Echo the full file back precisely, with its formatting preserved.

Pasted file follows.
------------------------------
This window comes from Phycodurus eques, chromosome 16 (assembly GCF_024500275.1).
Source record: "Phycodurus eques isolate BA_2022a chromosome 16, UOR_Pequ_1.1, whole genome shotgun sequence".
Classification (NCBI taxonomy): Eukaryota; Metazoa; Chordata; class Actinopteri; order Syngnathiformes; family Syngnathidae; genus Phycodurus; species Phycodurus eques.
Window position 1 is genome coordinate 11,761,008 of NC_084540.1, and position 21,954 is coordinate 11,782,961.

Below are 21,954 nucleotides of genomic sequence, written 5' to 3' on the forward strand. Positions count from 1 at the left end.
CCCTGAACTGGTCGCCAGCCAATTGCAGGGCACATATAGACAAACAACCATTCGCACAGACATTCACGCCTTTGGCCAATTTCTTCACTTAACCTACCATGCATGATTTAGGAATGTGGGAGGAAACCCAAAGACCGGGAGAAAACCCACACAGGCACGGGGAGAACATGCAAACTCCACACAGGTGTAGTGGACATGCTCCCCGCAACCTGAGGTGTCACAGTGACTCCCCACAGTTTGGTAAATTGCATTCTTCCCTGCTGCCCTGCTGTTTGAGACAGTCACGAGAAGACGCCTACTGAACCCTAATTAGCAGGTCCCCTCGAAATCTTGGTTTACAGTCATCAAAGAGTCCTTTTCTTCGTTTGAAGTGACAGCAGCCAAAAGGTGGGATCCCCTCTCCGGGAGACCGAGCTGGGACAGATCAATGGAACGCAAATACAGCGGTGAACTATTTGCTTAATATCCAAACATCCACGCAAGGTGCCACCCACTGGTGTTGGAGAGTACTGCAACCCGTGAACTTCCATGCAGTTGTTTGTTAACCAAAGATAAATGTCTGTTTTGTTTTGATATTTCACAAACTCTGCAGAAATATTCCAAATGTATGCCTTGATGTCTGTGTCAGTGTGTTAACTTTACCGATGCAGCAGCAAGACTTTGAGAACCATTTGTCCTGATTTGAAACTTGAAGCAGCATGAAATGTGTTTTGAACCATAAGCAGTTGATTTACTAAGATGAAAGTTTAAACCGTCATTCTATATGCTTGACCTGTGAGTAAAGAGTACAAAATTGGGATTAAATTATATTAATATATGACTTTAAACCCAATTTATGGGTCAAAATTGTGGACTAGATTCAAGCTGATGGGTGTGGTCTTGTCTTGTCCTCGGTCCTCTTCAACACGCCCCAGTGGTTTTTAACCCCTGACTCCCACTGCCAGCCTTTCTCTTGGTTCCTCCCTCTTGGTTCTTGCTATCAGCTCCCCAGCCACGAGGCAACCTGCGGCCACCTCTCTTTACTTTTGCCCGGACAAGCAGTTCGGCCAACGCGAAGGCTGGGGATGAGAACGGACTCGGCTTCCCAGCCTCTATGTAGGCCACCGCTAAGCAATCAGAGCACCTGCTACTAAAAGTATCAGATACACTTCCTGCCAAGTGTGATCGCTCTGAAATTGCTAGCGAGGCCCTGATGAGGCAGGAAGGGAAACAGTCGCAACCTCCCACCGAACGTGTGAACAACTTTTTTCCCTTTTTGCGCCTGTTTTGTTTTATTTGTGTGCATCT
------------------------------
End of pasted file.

This window comes from Phycodurus eques, chromosome 16 (assembly GCF_024500275.1).
Source record: "Phycodurus eques isolate BA_2022a chromosome 16, UOR_Pequ_1.1, whole genome shotgun sequence".
Classification (NCBI taxonomy): Eukaryota; Metazoa; Chordata; class Actinopteri; order Syngnathiformes; family Syngnathidae; genus Phycodurus; species Phycodurus eques.
Window position 1 is genome coordinate 11,761,008 of NC_084540.1, and position 21,954 is coordinate 11,782,961.

Below are 21,954 nucleotides of genomic sequence, written 5' to 3' on the forward strand. Positions count from 1 at the left end.
CCCTGAACTGGTCGCCAGCCAATTGCAGGGCACATATAGACAAACAACCATTCGCACAGACATTCACGCCTTTGGCCAATTTCTTCACTTAACCTACCATGCATGATTTAGGAATGTGGGAGGAAACCCAAAGACCGGGAGAAAACCCACACAGGCACGGGGAGAACATGCAAACTCCACACAGGTGTAGTGGACATGCTCCCCGCAACCTGAGGTGTCACAGTGACTCCCCACAGTTTGGTAAATTGCATTCTTCCCTGCTGCCCTGCTGTTTGAGACAGTCACGAGAAGACGCCTACTGAACCCTAATTAGCAGGTCCCCTCGAAATCTTGGTTTACAGTCATCAAAGAGTCCTTTTCTTCGTTTGAAGTGACAGCAGCCAAAAGGTGGGATCCCCTCTCCGGGAGACCGAGCTGGGACAGATCAATGGAACGCAAATACAGCGGTGAACTATTTGCTTAATATCCAAACATCCACGCAAGGTGCCACCCACTGGTGTTGGAGAGTACTGCAACCCGTGAACTTCCATGCAGTTGTTTGTTAACCAAAGATAAATGTCTGTTTTGTTTTGATATTTCACAAACTCTGCAGAAATATTCCAAATGTATGCCTTGATGTCTGTGTCAGTGTGTTAACTTTACCGATGCAGCAGCAAGACTTTGAGAACCATTTGTCCTGATTTGAAACTTGAAGCAGCATGAAATGTGTTTTGAACCATAAGCAGTTGATTTACTAAGATGAAAGTTTAAACCGTCATTCTATATGCTTGACCTGTGAGTAAAGAGTACAAAATTGGGATTAAATTATATTAATATATGACTTTAAACCCAATTTATGGGTCAAAATTGTGGACTAGATTCAAGCTGATGGGTGTGGTCTTGTCTTGTCCTCGGTCCTCTTCAACACGCCCCAGTGGTTTTTAACCCCTGACTCCCACTGCCAGCCTTTCTCTTGGTTCCTCCCTCTTGGTTCTTGCTATCAGCTCCCCAGCCACGAGGCAACCTGCGGCCACCTCTCTTTACTTTTGCCCGGACAAGCAGTTCGGCCAACGCGAAGGCTGGGGATGAGAACGGACTCGGCTTCCCAGCCTCTATGTAGGCCACCGCTAAGCAATCAGAGCACCTGCTACTAAAAGTATCAGATACACTTCCTGCCAAGTGTGATCGCTCTGAAATTGCTAGCGAGGCCCTGATGAGGCAGGAAGGGAAACAGTCGCAACCTCCCACCGAACGTGTGAACAACTTTTTTCCCTTTTTGCGCCTGTTTTGTTTTATTTGTGTGCATCT